4 minute read.

A Registry of Editorial Boards - a new trust signal for scholarly communications?


Perhaps, like us, you’ve noticed that it is not always easy to find information on who is on a journal’s editorial board and, when you do, it is often unclear when it was last updated. The editorial board details might be displayed in multiple places (such as the publisher’s website and the platform where the content is hosted) which may or may not be in sync and retrieving this information for any kind of analysis always requires manually checking and exporting the data from a website (as illustrated by the Open Editors research and its dataset).

For well-established as well as early career researchers, membership of an editorial board demonstrates their contribution to their community, brings prestige, improves (or maintains) their professional profile and often increases their chances of being published.

Whilst most journal websites only give the names of the editors, others possibly add a country, some include affiliations, very few link to a professional profile, an ORCID ID. Even when it’s clear when the editorial board details were updated, it’s hardly ever possible to find past editorial boards information and almost none lists declarations of competing interest.

We hear of instances where a researcher’s name has been listed on the board of a journal without their knowledge or agreement, potentially to deceive other researchers into submitting their manuscripts. Regular reports of impersonation, nepotism, collusion and conflicts of interest have become a cause for concern.

Similarly, recent studies on gender representation and gender and geographical disparity on editorial boards have highlighted the need to do better in this area and provide trusted, reliable and coherent information on editorial board members in order to add transparency, prevent unethical behaviour, maintain trust, promote and support research integrity.

Registry of Editorial Boards

We are proposing the creation of some form of Registry of Editorial Boards to encourage best practice around editorial boards’ information and governance that can easily be accessed and used by the community.

What we have in mind

A Registry of Editorial Boards could be a new trust-signal for Crossref members and details would be included on a member’s Participation Report.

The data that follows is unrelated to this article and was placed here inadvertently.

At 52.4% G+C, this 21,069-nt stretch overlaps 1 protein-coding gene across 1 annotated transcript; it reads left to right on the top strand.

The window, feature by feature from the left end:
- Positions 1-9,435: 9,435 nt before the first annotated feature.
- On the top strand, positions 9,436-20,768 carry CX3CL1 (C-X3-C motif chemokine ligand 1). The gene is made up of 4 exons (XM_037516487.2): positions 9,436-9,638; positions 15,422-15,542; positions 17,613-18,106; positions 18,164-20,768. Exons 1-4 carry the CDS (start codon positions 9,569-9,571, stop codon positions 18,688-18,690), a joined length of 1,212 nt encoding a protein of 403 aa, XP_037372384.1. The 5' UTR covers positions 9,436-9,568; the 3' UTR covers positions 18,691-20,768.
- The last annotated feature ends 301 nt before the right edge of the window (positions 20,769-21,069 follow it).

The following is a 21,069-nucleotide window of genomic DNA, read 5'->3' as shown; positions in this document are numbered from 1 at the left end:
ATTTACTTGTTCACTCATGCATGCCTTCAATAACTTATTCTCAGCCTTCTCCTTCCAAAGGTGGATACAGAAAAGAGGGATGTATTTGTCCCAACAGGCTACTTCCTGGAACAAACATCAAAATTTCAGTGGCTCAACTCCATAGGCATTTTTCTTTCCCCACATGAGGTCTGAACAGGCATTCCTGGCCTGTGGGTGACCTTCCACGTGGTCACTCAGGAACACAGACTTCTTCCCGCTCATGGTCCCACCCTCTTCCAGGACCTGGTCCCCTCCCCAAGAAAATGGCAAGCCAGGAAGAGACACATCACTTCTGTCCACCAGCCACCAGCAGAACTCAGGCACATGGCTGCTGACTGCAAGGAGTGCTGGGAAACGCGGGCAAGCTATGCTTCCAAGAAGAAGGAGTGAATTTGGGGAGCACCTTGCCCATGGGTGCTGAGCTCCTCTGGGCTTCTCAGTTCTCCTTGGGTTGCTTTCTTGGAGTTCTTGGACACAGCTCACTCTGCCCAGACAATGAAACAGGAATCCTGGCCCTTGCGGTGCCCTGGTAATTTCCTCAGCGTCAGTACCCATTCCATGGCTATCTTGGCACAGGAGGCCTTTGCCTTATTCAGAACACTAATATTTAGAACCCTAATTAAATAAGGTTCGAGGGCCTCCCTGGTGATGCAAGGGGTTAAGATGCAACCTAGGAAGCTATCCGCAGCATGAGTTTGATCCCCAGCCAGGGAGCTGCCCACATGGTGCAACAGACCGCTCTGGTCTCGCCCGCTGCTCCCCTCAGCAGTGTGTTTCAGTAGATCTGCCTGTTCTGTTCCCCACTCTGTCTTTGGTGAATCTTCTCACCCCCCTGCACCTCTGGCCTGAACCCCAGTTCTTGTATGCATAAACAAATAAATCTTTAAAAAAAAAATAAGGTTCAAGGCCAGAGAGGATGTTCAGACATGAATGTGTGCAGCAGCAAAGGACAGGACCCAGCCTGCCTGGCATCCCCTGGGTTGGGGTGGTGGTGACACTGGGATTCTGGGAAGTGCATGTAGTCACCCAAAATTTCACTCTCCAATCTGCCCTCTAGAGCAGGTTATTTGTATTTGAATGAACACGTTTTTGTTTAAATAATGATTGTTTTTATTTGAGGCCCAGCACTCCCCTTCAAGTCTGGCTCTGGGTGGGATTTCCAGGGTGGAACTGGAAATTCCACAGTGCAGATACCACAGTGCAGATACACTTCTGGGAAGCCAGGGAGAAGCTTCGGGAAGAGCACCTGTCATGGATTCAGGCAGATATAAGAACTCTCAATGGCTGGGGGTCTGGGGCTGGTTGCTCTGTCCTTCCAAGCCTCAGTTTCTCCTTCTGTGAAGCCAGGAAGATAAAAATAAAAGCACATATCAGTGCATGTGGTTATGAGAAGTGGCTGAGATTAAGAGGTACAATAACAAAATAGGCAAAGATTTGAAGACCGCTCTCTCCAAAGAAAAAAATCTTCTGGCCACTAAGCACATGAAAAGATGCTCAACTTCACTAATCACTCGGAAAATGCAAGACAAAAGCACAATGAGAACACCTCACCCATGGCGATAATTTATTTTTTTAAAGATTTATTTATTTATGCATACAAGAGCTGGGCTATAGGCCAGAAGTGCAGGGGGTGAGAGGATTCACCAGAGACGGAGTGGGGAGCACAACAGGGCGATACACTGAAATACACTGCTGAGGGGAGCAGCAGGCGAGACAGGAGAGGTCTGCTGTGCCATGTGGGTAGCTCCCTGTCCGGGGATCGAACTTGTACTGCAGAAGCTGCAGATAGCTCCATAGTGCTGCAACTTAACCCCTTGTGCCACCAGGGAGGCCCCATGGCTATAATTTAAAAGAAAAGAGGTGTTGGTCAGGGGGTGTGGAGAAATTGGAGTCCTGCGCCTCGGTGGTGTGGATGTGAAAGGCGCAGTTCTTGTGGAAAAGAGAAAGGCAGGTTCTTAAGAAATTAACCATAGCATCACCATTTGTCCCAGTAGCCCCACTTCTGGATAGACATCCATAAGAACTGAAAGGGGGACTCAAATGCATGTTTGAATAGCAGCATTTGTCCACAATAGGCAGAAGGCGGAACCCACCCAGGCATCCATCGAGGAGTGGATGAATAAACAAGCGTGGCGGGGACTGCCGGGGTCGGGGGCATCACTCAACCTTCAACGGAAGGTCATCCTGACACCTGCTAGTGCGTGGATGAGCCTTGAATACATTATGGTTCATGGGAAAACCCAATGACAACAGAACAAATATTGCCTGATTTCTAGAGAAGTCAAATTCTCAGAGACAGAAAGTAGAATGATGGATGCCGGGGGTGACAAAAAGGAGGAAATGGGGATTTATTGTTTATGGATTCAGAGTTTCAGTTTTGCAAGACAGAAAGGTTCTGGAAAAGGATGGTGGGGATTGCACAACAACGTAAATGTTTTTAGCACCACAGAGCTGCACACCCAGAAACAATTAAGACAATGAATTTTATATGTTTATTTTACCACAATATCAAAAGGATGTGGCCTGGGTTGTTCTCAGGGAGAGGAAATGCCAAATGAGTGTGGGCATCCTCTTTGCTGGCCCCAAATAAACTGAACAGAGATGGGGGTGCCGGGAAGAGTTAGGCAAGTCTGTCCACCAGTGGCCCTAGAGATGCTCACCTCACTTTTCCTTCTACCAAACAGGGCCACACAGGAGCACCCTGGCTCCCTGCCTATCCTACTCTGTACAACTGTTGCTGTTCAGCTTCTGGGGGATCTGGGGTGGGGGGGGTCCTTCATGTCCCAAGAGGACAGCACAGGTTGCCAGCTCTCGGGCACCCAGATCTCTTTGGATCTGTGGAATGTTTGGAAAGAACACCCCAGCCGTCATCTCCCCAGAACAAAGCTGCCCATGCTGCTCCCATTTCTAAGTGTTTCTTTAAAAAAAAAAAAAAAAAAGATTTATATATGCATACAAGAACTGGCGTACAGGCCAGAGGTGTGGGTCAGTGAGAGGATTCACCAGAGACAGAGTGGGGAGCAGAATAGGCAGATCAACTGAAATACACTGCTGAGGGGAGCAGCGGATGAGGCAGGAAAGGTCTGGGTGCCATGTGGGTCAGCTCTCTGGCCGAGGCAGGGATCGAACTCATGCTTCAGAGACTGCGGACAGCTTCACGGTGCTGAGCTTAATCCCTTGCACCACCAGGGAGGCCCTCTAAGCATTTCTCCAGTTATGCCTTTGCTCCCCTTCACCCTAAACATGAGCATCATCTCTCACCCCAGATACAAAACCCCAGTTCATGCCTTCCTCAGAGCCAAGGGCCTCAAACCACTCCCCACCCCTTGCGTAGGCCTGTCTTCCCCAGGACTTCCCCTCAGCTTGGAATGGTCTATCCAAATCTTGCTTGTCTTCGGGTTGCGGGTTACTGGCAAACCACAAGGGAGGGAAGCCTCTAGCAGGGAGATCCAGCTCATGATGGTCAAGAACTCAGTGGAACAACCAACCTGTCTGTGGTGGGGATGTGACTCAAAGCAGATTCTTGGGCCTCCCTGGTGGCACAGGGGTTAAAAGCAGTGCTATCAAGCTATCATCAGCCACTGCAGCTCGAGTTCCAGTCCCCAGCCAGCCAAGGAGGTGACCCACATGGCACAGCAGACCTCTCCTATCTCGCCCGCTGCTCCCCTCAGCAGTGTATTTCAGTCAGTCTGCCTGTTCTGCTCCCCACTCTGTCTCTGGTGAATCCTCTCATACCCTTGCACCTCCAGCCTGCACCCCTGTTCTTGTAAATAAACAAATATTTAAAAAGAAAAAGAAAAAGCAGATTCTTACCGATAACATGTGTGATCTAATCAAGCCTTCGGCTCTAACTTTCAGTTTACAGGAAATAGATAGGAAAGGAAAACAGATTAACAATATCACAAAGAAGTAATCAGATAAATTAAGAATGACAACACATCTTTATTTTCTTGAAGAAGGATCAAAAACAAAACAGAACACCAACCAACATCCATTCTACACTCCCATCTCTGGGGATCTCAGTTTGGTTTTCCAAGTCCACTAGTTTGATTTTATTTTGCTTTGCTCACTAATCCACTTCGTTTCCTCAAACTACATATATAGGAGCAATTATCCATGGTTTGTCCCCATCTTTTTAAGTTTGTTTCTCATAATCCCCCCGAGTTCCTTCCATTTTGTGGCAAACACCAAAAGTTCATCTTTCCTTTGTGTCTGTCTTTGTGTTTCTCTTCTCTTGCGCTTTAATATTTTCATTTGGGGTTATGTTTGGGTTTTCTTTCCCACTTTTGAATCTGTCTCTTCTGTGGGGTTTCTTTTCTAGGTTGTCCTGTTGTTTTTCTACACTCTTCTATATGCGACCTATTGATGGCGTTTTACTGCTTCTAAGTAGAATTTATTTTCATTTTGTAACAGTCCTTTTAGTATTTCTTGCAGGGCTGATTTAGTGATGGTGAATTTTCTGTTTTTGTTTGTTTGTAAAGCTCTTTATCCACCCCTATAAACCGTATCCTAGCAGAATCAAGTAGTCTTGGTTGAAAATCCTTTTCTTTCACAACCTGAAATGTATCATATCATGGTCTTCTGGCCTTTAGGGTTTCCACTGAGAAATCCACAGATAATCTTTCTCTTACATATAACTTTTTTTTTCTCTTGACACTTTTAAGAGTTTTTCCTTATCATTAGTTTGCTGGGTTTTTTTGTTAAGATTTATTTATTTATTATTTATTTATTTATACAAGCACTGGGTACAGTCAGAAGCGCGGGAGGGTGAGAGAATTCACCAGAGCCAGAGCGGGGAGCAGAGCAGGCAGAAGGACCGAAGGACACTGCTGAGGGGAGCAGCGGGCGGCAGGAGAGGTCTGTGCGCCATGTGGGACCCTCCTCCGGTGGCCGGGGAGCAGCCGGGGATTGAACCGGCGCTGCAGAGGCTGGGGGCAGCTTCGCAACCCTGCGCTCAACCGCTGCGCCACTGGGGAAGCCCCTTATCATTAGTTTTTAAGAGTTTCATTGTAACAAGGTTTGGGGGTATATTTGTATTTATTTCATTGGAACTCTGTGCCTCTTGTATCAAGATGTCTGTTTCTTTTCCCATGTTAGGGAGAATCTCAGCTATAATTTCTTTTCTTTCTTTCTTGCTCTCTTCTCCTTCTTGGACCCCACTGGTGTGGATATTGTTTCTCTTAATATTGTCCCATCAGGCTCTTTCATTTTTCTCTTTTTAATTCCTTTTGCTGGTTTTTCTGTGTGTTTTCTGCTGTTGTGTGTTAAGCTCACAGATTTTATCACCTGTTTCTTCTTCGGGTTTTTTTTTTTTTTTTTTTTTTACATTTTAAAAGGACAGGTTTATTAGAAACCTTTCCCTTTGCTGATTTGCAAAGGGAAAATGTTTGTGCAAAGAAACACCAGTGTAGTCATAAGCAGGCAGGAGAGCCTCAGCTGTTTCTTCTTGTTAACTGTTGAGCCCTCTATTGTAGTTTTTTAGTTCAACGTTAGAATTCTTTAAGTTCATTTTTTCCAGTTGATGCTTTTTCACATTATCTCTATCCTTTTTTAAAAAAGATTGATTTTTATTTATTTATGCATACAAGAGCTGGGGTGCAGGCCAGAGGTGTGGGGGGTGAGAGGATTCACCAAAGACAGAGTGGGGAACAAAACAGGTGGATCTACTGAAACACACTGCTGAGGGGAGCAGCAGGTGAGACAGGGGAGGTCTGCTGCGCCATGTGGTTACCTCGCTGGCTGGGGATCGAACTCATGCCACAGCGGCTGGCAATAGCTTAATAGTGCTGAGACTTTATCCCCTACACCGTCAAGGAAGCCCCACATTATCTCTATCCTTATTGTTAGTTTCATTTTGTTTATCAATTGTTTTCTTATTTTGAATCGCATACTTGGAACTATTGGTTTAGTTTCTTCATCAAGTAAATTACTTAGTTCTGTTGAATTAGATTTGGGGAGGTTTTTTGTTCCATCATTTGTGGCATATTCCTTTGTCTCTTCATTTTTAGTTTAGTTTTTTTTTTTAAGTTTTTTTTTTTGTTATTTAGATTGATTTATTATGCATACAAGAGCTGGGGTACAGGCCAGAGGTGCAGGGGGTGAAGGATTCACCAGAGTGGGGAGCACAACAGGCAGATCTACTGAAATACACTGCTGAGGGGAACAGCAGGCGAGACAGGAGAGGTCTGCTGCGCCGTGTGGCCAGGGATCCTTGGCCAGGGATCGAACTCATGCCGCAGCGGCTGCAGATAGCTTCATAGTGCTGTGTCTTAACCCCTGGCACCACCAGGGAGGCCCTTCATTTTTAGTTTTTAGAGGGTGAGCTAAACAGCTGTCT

Crossref members would register and maintain this information for their journal titles in a similar way as they currently manage their metadata. Only the owner of the title, or their trusted service provider, would be able to update it.  Editors would be linked by ORCID iD and ROR and Crossref would use ‘autoupdate’ to push editorship information to ORCID profiles, saving researchers time. The information would be made available via Crossref’s API.

This new service would introduce more transparency and automation to the editorial process and connect content platforms (i.e. peer review management systems, publishers’ websites, ORCID and other author register systems, ROR, bibliographic databases, etc.) and make available current and historical information on editorial boards including metadata on the editorial boards’ full affiliations.

The benefits for the community

The benefits would be wide-ranging for the different stakeholders in the scholarly communications community, from publishers, researchers, institutions, funders, bibliometricians to librarians including:

  • providing those involved in the peer review process and research ethics a single, authoritative and up-to-date resource on editorial boards

  • reducing fraudulent claims to be or to have been on an editorial board of a publication in order to be published or publish others

  • connecting and automating editorship role updates with e.g. ORCID, ROR, etc.

  • generating a detailed analysis of the publication practices of editorial board members and their close contacts 

  • assessing any relationships between authors, reviewers and editorial board members for conflict of interest, etc.

  • supporting researchers responding to a request to join an editorial board, making proactive approaches to a journal or wanting to ensure that an editorial board is representative of its community and assess its levels of diversity and inclusivity

  • providing increased visibility to researchers, particularly to early career researchers

Your feedback

Before we progress further, we would like to fully understand what the needs of the community are and whether members would be willing and have the capacity to participate and contribute regularly in registering and maintaining details of their editorial boards.

✏️  Please let us know what your thoughts and experience are with editorial boards by completing this brief survey by 31 March 2022.

Further reading

Page owner: Fabienne Michaud   |   Last updated 2022-March-09